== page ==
The Half-Hearted by John Buchan

The Half-Hearted

subjects: Adventure Fiction

Description

Many of the aristocrats profiled in John Buchan’s novel The Half-Hearted are beset with crippling doubts about their own lifestyles and characters. Protagonist Lewis Haystoun is disgusted with his own inability to take a decisive stand on any issue of significance, and sets about to cure himself by undertaking a life-or-death campaign halfway around the world. This crowd-pleasing novel has something for everyone: romance, derring-do, and plenty of action and adventure.

Excerpt

From the heart of a great hill land Glenavelin stretches west and south to the wider Gled valley, where its stream joins with the greater water in its seaward course. Its head is far inland in a place of mountain solitudes, but its mouth is all but on the lip of the sea, and salt breezes fight with the flying winds of the hills. It is a land of green meadows on the brink of heather, of far-stretching fir woods that climb to the edge of the uplands and sink to the fringe of corn. Nowhere is there any march between art and nature, for the place is in the main for sheep, and the single road which threads the glen is little troubled with cart and crop-laden wagon. Midway there is a stretch of wood and garden around the House of Glenavelin, the one great dwelling-place in the vale. But it is a dwelling and a little more, for the home of the real lords of the land is many miles farther up the stream, in the moorland house of Etterick, where the Avelin is a burn, and the hills hang sharply over its source. To a stranger in an afternoon it seems a very vale of content, basking in sun and shadow, green, deep, and silent. But it is also a place of storms, for its name means the “glen of white waters,” and mist and snow are commoner in its confines than summer heats.

On a very wet evening in June a young man in a high dogcart was driving up the glen. A deer-stalker’s cap was tied down over his ears, and the collar of a great white waterproof defended his neck. A cheerful bronzed face was shadowed by the peak of his cap, and two very keen grey eyes peered out into the mist. He was driving with tight rein, for the mare was fresh and the road had awkward slopes and corners; but none the less he was dreaming, thinking pleasant thoughts, and now and then looking cheerily at the ribs of hill which at times were cleared of mist. His clean-shaven face was wet and shining with the drizzle, pools formed on the floor of the cart, and the mare’s flanks were plastered with the weather.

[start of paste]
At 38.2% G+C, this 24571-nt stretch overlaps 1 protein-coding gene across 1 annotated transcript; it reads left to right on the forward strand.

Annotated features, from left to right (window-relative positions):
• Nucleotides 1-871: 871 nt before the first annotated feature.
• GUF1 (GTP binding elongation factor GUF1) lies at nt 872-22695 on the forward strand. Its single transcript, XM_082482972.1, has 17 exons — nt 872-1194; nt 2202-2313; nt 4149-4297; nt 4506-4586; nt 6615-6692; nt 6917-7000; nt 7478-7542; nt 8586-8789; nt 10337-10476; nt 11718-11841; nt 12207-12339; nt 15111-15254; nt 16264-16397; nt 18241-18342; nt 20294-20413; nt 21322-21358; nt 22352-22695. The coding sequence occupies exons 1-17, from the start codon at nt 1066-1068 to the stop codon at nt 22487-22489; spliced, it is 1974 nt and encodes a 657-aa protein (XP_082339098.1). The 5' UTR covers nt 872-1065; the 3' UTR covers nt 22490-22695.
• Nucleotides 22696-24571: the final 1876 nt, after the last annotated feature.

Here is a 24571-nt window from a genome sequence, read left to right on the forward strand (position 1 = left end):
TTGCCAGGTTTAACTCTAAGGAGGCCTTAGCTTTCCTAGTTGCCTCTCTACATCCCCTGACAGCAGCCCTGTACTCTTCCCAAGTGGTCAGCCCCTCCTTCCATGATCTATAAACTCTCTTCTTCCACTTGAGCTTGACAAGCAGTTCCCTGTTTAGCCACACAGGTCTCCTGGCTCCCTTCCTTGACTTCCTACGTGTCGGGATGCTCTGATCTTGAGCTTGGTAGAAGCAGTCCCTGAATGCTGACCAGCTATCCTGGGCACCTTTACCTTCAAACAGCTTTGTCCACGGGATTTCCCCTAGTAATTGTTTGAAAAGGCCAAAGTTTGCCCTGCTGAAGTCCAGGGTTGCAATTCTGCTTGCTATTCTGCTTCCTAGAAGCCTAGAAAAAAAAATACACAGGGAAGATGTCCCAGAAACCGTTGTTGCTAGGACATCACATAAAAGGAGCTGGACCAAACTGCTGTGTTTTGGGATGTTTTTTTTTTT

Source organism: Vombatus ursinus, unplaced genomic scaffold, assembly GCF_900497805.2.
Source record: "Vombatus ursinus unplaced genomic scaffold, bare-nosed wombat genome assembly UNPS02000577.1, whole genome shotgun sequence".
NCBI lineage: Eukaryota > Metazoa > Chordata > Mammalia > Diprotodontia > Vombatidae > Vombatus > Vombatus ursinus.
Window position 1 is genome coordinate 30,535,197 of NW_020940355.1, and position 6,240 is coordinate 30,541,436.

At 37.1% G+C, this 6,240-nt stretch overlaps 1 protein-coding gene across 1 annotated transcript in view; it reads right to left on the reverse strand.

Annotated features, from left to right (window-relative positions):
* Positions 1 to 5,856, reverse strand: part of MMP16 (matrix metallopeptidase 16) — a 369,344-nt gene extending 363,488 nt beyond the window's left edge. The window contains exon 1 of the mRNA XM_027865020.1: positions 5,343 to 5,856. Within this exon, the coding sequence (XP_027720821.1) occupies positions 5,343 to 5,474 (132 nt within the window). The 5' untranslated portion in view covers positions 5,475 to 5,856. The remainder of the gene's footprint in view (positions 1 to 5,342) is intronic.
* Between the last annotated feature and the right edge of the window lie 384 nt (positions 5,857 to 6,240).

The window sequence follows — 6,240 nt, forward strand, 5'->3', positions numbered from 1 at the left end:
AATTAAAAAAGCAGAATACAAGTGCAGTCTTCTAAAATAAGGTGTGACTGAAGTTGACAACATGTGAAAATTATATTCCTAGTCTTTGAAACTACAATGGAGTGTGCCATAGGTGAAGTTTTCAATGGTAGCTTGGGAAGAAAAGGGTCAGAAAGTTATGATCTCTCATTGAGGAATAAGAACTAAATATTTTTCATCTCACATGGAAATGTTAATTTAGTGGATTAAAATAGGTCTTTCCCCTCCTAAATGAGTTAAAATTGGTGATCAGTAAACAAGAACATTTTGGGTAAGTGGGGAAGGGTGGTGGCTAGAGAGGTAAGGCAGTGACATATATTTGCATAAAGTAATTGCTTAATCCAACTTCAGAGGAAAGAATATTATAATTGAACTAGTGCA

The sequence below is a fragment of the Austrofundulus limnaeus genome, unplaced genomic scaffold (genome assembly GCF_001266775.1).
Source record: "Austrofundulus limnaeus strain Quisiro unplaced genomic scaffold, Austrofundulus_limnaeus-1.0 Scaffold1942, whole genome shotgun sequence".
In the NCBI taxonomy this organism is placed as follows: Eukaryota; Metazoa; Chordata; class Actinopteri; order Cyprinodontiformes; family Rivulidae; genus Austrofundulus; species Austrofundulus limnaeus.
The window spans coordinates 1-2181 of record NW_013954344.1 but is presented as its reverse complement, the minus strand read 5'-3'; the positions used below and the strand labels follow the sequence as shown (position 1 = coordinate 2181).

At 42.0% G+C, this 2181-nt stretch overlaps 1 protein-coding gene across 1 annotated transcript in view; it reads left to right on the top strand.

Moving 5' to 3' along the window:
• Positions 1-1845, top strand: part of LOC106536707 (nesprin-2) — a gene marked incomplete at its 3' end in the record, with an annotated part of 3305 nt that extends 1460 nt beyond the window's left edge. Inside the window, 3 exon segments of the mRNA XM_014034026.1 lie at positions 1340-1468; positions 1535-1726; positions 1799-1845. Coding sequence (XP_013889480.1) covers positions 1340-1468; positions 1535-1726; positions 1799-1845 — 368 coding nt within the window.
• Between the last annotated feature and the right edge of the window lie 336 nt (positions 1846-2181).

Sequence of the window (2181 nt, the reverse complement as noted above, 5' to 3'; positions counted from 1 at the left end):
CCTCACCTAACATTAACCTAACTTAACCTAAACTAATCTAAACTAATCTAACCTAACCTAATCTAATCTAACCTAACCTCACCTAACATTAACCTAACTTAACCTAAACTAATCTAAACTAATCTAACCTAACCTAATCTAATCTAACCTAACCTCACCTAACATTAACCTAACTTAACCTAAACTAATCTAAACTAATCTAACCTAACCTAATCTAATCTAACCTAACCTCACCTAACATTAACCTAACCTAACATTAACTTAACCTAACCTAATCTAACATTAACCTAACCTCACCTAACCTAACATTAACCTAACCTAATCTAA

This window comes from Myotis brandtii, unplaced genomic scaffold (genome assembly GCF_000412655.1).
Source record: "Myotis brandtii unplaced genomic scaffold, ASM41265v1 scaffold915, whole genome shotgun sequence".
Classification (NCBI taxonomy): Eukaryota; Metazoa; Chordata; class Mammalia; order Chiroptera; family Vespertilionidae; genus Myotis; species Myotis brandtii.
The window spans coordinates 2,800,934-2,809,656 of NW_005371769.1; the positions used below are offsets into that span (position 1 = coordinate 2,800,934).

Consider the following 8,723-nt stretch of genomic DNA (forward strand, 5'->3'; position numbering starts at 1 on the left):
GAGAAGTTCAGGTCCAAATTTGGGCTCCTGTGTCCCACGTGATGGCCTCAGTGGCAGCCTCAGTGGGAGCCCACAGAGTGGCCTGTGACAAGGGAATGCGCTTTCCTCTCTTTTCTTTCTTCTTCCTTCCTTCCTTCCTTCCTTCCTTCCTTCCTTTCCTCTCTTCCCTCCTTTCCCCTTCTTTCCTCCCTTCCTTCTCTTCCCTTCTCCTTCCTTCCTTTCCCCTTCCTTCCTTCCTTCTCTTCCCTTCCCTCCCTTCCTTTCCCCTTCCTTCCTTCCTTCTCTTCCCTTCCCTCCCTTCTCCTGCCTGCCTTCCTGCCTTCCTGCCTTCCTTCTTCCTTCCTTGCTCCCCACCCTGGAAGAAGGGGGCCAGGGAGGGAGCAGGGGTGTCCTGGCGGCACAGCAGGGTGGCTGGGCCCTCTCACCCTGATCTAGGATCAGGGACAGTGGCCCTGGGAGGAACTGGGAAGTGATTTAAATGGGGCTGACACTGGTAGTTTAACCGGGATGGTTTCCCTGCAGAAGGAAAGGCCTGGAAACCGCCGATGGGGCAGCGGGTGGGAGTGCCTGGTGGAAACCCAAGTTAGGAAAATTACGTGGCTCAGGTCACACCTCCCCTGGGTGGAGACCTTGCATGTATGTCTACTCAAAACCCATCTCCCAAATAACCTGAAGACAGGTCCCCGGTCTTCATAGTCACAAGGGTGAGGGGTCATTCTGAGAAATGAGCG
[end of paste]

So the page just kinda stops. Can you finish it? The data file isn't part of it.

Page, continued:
Suddenly he drew up sharp at the sight of a figure by the roadside.

“Hullo, Doctor Gracey,” he cried, “where on earth have you come from? Come in and I’ll give you a lift.”

The figure advanced and scrambled into the vacant seat. It was a little old man in a big topcoat with a quaint-fashioned wide-awake hat on his head. In ill weather all distinctions are swept away. The stranger might have been a statesman or a tramp.

“It is a pleasure to see you, Doctor,” and the young man grasped a mittened hand and looked into his companion’s face. There was something both kindly and mirthful in his grey eyes.

The old man arranged his seat comfortably, buttoned another button at the neck of the coat, and then scrutinised the driver. “It’s four years–four years in October since I last cast eyes on you, Lewie, my boy,” he said. “I heard you were coming, so I refused a lift from Haystounslacks and the minister. Haystounslacks was driving from Gledsmuir, and unless the Lord protects him he will be in Avelin water ere he gets home. Whisky and a Glenavelin road never agree, Lewie, as I who have mended the fool’s head a dozen times should know. But I thought you would never come, and was prepared to ride in the next baker’s van.” The Doctor spoke with the pure English and high northern voice of an old school of professional men, whose tongue, save in telling a story, knew not the vernacular, and yet in its pitch and accent inevitably betrayed their birthplace. Precise in speech and dress, uncommonly skilful, a mild humorist, and old in the world’s wisdom, he had gone down the evening way of life with the heart of a boy.

“I was delayed–I could not help it, though I was all afternoon at the job,” said the young man. “I’ve seen a dozen and more tenants and I talked sheep and drains till I got out of my depth and was gravely corrected. It’s the most hospitable place on earth, this, but I thought it a pity to waste a really fine hunger on the inevitable ham and eggs, so I waited for dinner. Lord, I have an appetite! Come and dine, Doctor. I am in solitary state just now, and long, wet evenings are dreary.”

“I’m afraid I must excuse myself, Lewie,” was the formal answer, with just a touch of reproof. Dinner to Doctor Gracey was a serious ceremony, and invitations should not be scattered rashly. “My housekeeper’s wrath is not to be trifled with, as you should know.”

“I do,” said the young man in a tone of decent melancholy. “She once cuffed my ears the month I stayed with you for falling in the burn. Does she beat you, Doctor?”

“Indeed, no,” said the little old gentleman; “not as yet. But physically she is my superior and I live in terror.” Then abruptly, “For heaven’s sake, Lewie, mind the mare.”

“It’s all right,” said the driver, as the dogcart swung neatly round an ugly turn. “There’s the mist going off the top of Etterick Law, and–why, that’s the end of the Dreichill?”